Lefevere v Beau Vallon Properties Ltd & Ors (MA 154/2018) [2018] SCSC 617 (16 October 2018);

Legislation considered: 

IN THE SUPREME COURT OF SEYCHELLES

Civil Side no: MA154/2018

[2018] SCSC 617

Nathalie Lefevre

VS

Beau Vallon Properties Ltd & Ors


Heard:             27 June 2018  

Counsel:          Ms K. Louise standing in for Mr F. Elizabeth for the Applicant 

Delivered:       27 June 2018  



ORDER



M. Twomey, CJ

1] The Applicant has applied ex parte and urgently for orders against the Respondents to generally maintain the status quo in relation to the ownership of shares in the 1st Respondent and other properties held by the 1st Respondent until the final outcome of case CC8 of 2017. 

2] She has supported her application by an affidavit in which she avers that she believes that the 3rd Respondent may alienate shares in the 1st Respondent and together with the 2nd Respondent seek retrospective sanction for the transfer of shares into their respective names. 

3] She has averred that were she to be successful in her action in CC8 of 2017 she will not be able to enforce the judgment as all assets would be have been dissipated or elevated.  She has further averred that it is her belief that the directors of the 1st Respondent may attempt to destroy evidence in relation to their financial status rendering it impossible for the Court to obtain the accurate financial position of the 1st Respondent. 

4] She has sought orders for sequestrations of properties under section 307 of the Seychelles Code of Civil Procedure and an interlocutory injunction under provisions of sections 121, 122, 123 and 304 of the Seychelles Code of Civil Procedure as read with the provisions of section 5 and 6 of the Courts Act.

5] Section 307 of the Seychelles Code of Civil Procedure in application of Article 1961 of the Civil Code of Seychelles gives the Court powers to sequester movables and immovable property between actions being commenced in court and judgments delivered. Section 304 of the Seychelles code of Civil Procedure empowers the court to issue injunctions pendente lite.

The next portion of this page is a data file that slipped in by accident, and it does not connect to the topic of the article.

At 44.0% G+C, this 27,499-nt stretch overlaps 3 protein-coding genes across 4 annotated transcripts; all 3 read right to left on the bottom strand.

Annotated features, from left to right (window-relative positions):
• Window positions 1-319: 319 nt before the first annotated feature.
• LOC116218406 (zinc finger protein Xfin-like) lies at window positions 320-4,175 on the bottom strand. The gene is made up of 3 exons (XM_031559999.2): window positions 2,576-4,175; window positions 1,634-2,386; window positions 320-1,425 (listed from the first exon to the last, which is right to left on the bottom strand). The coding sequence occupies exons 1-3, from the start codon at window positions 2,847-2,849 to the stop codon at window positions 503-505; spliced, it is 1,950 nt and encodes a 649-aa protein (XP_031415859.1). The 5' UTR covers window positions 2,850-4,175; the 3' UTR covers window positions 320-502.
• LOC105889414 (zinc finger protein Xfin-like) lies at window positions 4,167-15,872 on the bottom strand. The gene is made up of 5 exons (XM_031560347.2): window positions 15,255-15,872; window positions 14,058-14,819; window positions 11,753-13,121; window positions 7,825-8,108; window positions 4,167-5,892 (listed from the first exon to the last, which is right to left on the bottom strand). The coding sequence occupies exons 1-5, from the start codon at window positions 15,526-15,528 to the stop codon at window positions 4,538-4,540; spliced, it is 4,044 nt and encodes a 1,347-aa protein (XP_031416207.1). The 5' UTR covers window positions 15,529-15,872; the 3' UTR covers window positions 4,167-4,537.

6] Injunctions are equitable in nature and in such applications the Court is guided by three considerations: 

i.    Where there is a serious issue to be tried,

ii.   Whether the damage would be inadequate to redress the harm caused by the grant of the injunction,

iii.  And on a balance of convenience it would be best to grant rather than deny the injunction.  (see Techno International vs Georges, unreported CS147 of 2002). 

7] Further in Dhanjee vs The Electoral Commission (2011) SLR 141, the Court interpreted the balance of convenience test to include the consideration of the following factors:

i.    Whether more harm would be done by granting or refusing the injunction.

ii.   Where the risk of injustice would be greater if the injunction was granted, the no risk of injustice it was refused, and

iii.  Where the breach of the parties rights would outweigh the rights of others in society.

8] On the face of the pleadings and the affidavits and in the light of the authorities above, I am satisfied that the Applicant appears to have a bona fide claim as against the Respondents in the main suit. I am further satisfied that unless the Court grants the interlocutory injunctions and orders of sequestration as sought by the applicant in this matter she will suffer substantial and irreparable loss, hardship and inconvenience in the event that judgment is given in her favour.

9] In the circumstances I issue a writ of injunction against the Respondents prohibiting them from dissipating or alienating all the assets until this matter is finally decided in this court.

10] I also order that all movables are sequestered until the final decision in this case is delivered.

10] I order that all documentation including electronic evidence relating to the underlying financial position of the 1st Respondent be maintained and preserved until the final order of this Court.

11] I order that copies of this order be served on the Registrar of Lands to comply with the orders of this Court and served on all Respondents so that they may be informed of the orders of this Court.

Signed, dated and delivered at Ile du Port on 27 June 2018.

M. TWOMEY

Chief Justice